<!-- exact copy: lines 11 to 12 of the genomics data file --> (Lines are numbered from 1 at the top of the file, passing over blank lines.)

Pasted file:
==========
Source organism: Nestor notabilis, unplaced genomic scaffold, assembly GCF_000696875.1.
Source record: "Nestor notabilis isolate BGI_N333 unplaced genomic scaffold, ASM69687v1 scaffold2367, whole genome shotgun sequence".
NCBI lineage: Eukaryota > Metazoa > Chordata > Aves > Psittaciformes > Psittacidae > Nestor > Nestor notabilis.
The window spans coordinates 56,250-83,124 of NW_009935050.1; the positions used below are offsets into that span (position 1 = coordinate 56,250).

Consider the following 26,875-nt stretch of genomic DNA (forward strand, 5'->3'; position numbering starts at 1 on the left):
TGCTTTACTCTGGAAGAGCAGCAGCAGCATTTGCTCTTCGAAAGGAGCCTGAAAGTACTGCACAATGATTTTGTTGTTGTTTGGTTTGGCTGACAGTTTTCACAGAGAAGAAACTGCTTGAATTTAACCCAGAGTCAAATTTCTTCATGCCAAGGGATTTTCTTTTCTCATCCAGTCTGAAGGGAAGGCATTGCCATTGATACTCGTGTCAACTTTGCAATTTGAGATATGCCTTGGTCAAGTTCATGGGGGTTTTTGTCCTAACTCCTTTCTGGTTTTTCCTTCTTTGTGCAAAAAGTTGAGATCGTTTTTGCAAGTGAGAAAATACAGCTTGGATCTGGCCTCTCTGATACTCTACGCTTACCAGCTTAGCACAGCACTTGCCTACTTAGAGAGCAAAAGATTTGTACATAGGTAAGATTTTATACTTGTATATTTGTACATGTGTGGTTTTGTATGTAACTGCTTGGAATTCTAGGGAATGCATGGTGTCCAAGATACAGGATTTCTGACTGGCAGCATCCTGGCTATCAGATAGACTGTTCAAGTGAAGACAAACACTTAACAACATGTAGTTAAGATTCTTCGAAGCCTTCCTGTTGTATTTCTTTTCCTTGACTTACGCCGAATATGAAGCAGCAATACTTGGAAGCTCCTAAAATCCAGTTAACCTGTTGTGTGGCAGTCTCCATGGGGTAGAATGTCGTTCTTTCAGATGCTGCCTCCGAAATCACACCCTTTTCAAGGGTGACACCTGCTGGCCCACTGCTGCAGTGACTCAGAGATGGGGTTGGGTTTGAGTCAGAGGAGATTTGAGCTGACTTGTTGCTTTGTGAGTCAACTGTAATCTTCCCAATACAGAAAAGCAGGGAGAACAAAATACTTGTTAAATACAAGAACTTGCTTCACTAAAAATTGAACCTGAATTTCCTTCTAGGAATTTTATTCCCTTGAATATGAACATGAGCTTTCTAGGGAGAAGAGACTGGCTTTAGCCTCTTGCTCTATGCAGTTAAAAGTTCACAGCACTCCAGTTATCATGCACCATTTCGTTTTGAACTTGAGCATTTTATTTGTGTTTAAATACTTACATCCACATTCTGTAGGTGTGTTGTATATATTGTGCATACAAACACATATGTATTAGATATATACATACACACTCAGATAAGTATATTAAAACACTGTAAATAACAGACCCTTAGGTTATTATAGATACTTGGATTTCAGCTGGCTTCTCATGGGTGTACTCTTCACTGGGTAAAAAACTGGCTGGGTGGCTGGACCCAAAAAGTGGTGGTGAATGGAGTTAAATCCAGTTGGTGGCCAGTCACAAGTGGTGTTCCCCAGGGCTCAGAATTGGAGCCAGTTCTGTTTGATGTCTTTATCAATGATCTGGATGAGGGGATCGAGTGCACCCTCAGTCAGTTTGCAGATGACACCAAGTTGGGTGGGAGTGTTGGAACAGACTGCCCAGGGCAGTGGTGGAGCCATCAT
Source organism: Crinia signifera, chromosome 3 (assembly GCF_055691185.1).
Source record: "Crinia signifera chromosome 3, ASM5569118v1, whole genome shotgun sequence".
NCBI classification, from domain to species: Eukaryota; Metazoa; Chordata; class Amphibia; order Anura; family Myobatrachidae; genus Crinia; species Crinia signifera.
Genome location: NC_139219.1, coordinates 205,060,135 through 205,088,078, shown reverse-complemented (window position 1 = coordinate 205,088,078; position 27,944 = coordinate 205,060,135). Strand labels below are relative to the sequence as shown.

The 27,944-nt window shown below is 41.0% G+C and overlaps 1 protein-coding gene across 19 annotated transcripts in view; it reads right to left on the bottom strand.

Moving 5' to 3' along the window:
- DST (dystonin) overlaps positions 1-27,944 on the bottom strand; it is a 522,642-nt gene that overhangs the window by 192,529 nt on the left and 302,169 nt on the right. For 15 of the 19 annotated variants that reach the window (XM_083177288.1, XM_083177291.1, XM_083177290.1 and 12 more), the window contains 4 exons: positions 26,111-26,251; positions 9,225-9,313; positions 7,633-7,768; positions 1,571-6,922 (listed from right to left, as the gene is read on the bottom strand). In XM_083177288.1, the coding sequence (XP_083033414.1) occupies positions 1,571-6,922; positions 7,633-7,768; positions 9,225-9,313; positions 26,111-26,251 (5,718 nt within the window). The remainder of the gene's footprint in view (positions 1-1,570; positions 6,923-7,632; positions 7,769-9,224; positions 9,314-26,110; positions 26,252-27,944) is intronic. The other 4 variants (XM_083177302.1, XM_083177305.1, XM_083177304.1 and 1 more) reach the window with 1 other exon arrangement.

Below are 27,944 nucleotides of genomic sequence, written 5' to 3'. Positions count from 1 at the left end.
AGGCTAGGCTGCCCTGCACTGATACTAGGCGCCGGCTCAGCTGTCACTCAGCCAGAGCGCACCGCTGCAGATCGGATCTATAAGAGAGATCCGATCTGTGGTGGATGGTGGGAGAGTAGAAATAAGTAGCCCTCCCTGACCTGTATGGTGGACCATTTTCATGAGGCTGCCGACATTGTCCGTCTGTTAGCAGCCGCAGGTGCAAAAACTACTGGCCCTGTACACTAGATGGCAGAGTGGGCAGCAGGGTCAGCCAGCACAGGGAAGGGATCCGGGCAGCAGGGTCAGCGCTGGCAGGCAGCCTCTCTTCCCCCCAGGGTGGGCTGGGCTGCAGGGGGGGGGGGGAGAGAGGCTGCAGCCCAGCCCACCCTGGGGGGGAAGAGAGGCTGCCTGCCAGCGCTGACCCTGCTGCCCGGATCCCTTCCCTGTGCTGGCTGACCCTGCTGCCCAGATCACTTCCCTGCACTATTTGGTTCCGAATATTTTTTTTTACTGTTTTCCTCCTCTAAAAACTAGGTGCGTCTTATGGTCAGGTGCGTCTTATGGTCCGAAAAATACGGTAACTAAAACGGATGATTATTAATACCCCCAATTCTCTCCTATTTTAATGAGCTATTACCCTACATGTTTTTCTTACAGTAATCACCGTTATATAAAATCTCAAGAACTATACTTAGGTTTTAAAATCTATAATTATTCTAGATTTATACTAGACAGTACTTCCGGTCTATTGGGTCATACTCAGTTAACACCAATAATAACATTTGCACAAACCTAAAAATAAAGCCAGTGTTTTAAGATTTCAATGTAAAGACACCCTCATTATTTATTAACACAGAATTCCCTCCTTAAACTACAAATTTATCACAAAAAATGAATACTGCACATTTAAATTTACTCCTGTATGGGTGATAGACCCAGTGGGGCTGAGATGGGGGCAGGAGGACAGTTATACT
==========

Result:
The 27,944-nt window shown below is 41.0% G+C and overlaps 1 protein-coding gene across 19 annotated transcripts in view; it reads right to left on the bottom strand.

Moving 5' to 3' along the window: